Independent Student Newspaper of UW Oshkosh Campuses

The Advance-Titan

Independent Student Newspaper of UW Oshkosh Campuses

The Advance-Titan

Independent Student Newspaper of UW Oshkosh Campuses

The Advance-Titan

Positive attitude can lower stress

Spring break is an excellent time for students to relax and unwind following a stressful first half of the semester. It is also a time to mentally prepare for the rest of the semester, which usually is more demanding than the previous half.

Maintaining focus and motivation can be very challenging after having the taste of freedom offered by spring break. It is easy, and understandable, for students to become emotionally overwhelmed and adopt a negative attitude toward their studies due to the pressure of all the work that needs to be done.

It is during these especially stressful times that maintaining a positive attitude is so important.

Having a positive attitude has been shown to reduce stress and anxiety, reduce risk of illness and increase overall health, according to the Mayo Clinic.

Barbara Fredrickson, a psychology researcher at the University of North Carolina, has conducted studies that show a positive attitude makes people open to more possibilities and more accepting of new opportunities.

Fredrickson’s research, published in the Journal of Personality and Social Psychology in 2008, also suggests that a positive attitude can help develop important social and creative skills which can be helpful in professional life and increase an individual’s probability of overall success.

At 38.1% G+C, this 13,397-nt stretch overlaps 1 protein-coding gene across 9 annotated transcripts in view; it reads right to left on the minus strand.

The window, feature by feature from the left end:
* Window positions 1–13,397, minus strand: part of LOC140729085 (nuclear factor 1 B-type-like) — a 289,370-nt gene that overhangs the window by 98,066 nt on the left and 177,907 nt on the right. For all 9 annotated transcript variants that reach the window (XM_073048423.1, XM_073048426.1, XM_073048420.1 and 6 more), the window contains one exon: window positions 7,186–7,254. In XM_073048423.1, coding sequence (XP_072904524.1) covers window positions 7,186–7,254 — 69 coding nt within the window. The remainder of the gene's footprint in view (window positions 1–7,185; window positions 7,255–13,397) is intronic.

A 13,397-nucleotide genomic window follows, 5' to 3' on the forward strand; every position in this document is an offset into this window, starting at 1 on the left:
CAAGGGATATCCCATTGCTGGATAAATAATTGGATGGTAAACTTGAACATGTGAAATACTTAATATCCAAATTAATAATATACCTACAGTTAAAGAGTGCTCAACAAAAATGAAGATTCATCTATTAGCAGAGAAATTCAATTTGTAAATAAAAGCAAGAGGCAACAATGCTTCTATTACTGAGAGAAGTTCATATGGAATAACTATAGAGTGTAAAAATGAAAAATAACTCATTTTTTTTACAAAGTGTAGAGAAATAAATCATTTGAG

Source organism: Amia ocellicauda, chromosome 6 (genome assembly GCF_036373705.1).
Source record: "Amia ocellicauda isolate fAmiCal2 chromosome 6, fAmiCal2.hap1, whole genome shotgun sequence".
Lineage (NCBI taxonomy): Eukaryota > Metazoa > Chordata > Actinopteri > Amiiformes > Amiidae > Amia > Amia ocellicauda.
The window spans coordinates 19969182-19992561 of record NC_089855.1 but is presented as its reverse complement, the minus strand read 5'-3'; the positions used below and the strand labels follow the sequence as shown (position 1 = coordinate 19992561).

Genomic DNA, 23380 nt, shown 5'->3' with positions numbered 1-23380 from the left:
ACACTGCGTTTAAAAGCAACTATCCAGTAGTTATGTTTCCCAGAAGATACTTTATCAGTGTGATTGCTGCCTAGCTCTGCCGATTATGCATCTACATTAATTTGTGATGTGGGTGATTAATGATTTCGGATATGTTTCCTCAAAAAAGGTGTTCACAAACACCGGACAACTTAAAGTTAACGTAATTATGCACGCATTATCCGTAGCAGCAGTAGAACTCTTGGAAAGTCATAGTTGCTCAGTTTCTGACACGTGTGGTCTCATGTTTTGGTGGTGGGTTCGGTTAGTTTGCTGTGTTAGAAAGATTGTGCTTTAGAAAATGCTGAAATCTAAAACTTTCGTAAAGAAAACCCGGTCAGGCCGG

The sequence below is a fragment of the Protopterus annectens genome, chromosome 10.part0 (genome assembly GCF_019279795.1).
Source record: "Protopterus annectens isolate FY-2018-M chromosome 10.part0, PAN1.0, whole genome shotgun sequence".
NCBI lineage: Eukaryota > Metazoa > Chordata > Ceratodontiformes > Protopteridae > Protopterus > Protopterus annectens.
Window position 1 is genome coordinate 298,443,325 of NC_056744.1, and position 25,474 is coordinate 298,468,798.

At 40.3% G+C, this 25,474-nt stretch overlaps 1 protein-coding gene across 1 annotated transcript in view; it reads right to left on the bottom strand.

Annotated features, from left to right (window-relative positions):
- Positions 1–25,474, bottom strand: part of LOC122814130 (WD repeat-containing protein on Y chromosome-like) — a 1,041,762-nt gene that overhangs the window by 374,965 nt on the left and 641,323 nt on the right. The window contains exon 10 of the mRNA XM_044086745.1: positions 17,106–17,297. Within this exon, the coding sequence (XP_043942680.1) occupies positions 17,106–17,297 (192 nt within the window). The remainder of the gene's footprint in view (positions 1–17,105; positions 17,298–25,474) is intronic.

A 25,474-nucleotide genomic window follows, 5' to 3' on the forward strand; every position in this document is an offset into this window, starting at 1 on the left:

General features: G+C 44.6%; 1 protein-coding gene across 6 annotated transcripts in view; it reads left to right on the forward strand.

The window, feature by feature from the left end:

Despite the many benefits of having a positive attitude, it is quite often easier said than done. Students may have a particularly challenging time trying to stay positive when the stress of classes can make it seem like the world is collapsing around them.

Here are a few tips for staying positive that have helped me even on my worst day:

Listening to motivational music between classes or right before starting a major assignment can offer that little burst of energy needed to get through the task with a smile on your face.

Sometimes, after a bad day, it can even be good to listen to a sad song, according to research published in 2014 by researchers of the universities of Kent and Limerick in the Psychology of Music journal.

Listening to sad music allows you to validate your emotions from the day, but the key is to then move on to happier music to help provide motivation.

When preparing for the day and knowing it will be a stressful one, put on a favorite outfit. The saying “dress for success” is not just a cheesy line. Wearing something you feel comfortable in offers a huge confidence boost that can mean the difference between a good day and a bad one.

Starting every day with a positive attitude, assuming it will go well and everything will be okay, makes a major difference. The self-confidence it provides is visible to everyone and will make you more approachable and appear more competent when it comes to professional situations.

The last half of the semester is stressful for everyone. Hopefully these tips can help you reduce stress and be more successful, but they may not work for everyone.
Students who are truly struggling should reach out to various campus resources, such as the counseling center and the tutoring services, both located in the Student Success Center across from Reeve Memorial Union.

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Elizabeth Pletzer, Web Editor

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